Richard Hover looks at how to strengthen the bonds between governors and their school
Section 21 (2) of the Education Act (2002), says that ‘The conduct of a maintained school shall be under the direction of the school’s governing body’. This would indicate that the governor role carries a vitally important responsibility, yet it is in the hands of unpaid volunteers. In this blog, I hope to clarify some aspects of a governor’s role and what might impact on that.
I have been a Governor since September 2014 and when I started, my school was going through a difficult journey, having been rated ‘Requires Improvement’ with Leadership and Management a particular area for improvement. I soon realised that one of the key challenges of my role was learning how to work effectively with a group of people – all with their own competing personal priorities and commitments – to improve the quality of education and make the changes that were needed. I also realised that governors had differing perspectives of what is expected of the governor role. Some still adhered to the ‘old-school’, fairly laid back approach: talking to staff, attending Christmas performances etc. Some governors came with their own personal agendas, which meant addressing key issues around school performance or improvement strategy was at times challenging.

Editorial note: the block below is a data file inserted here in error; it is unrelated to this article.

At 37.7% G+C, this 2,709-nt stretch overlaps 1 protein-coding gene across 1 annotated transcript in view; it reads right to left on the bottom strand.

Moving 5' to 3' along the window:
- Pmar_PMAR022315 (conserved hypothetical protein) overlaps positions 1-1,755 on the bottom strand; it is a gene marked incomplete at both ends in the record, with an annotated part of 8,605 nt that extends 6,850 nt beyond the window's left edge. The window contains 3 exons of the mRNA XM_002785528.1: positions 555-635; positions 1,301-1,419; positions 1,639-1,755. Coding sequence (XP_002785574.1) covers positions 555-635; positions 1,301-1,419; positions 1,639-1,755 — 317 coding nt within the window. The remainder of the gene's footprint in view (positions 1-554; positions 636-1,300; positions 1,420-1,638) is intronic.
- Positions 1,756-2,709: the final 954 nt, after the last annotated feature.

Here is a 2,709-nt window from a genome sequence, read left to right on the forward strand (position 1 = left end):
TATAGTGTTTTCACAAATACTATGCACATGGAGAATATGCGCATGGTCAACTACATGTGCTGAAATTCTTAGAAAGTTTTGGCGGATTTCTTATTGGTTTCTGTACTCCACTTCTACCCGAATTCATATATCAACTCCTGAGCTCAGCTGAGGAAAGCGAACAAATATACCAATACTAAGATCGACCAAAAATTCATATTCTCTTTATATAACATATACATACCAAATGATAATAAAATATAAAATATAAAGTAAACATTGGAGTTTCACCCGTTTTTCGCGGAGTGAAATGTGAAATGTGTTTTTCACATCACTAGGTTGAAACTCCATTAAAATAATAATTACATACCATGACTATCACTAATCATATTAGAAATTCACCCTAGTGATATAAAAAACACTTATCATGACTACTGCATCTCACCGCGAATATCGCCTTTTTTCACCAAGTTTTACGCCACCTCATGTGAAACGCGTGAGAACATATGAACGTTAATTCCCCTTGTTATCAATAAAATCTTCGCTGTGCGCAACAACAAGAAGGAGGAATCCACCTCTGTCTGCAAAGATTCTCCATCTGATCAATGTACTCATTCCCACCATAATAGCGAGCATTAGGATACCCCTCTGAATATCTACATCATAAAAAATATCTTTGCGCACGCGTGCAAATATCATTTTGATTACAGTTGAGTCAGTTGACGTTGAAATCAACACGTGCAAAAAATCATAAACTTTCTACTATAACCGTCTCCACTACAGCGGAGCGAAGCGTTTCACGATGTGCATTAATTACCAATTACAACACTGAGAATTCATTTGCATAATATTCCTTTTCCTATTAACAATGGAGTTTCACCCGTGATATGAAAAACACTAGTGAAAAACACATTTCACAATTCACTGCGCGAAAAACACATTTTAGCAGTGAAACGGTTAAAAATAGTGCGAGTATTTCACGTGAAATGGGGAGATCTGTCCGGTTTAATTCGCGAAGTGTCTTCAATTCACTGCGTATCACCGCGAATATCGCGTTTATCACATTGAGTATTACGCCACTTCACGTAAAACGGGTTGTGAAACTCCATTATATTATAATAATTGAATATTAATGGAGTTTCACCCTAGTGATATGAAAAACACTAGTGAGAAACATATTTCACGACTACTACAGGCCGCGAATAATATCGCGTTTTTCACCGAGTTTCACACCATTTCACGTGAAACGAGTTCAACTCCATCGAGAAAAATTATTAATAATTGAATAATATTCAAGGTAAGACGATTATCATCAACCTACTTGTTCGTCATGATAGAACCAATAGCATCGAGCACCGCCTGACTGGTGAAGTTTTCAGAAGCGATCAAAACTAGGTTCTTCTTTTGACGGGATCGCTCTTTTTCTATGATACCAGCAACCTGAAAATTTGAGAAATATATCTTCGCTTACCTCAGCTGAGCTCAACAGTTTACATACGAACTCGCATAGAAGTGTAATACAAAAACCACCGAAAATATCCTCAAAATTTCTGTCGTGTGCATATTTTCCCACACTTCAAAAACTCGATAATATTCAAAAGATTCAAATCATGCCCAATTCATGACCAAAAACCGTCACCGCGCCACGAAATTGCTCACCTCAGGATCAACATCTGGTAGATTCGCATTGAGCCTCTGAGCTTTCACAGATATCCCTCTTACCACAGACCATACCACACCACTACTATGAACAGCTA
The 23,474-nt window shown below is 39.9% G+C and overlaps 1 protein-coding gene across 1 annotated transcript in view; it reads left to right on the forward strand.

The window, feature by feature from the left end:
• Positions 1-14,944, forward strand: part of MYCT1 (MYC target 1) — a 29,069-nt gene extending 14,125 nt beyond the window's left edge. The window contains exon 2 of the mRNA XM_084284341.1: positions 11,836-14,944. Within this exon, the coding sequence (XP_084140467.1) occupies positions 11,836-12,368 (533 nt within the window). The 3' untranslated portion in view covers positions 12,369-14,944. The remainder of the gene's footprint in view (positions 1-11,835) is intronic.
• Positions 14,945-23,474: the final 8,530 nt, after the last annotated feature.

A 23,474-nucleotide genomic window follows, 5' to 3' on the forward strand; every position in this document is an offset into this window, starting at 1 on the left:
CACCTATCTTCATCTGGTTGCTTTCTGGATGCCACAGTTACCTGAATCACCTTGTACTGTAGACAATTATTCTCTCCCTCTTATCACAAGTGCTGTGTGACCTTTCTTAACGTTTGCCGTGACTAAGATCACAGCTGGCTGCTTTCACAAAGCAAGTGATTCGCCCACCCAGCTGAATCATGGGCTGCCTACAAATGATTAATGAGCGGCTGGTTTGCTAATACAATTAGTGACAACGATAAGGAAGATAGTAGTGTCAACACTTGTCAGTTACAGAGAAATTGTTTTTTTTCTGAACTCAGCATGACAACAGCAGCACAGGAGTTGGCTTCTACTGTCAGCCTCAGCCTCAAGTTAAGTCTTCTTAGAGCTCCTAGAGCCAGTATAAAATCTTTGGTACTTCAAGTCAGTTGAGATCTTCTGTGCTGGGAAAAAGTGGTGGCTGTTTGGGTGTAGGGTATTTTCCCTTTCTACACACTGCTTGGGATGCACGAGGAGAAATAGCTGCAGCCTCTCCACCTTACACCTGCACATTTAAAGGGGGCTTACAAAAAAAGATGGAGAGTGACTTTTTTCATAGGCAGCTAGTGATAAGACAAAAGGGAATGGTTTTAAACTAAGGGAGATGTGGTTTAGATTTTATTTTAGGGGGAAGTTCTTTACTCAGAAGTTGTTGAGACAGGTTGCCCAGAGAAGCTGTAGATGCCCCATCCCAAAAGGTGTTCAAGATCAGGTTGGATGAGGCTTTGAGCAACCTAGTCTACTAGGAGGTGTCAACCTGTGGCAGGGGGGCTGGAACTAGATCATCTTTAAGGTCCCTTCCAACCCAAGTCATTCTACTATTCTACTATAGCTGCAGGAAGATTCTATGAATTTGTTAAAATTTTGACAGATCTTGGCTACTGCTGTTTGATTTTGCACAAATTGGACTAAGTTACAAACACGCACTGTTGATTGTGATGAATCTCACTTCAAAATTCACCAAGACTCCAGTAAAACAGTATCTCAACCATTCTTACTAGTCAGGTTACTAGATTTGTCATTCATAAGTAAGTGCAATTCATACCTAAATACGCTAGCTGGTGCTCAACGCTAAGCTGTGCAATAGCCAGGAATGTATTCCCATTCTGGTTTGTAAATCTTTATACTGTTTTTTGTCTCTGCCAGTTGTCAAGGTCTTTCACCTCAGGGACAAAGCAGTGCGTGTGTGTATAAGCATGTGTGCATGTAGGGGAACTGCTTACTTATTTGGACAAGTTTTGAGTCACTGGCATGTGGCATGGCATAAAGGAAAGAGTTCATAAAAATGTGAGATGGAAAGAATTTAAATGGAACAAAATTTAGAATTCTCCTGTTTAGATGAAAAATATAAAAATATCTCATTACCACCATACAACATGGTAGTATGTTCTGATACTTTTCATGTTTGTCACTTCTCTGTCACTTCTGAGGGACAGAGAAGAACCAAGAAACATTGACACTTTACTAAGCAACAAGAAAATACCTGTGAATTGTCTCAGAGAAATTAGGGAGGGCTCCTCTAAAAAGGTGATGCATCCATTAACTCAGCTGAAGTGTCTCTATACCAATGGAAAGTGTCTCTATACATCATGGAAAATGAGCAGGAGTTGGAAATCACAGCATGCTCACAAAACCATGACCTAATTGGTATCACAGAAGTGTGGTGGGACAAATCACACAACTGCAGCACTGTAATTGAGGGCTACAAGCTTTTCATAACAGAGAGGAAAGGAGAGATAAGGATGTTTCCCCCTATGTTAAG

My background is not in the education sector but within the Civil Service, where I have a proven track record of realising change through building continuous improvement. Although initially I found it difficult to persuade long standing governors to make radical changes, the introduction of smarter working and collaboration concepts began to have an impact. These included a toolkit to administer the governors’ School Improvement Plan (SIP), monitoring progress and impact, and introducing Governor Days in order to focus on bigger strategic issues and make meetings more purposeful with positive outcomes.
When I became Chair of Governors, a little over 15 months ago, I set myself a goal to nurture my Governing Body and develop a committed group of governors who were all working towards the same common goal - to provide excellent education for our children. I felt that there were several elements to achieving this:
· Building an effective team and developing strong relationships
· Having clear boundaries between the professional role and personal lives
· Identifying a common purpose
Building an effective team and developing strong relationships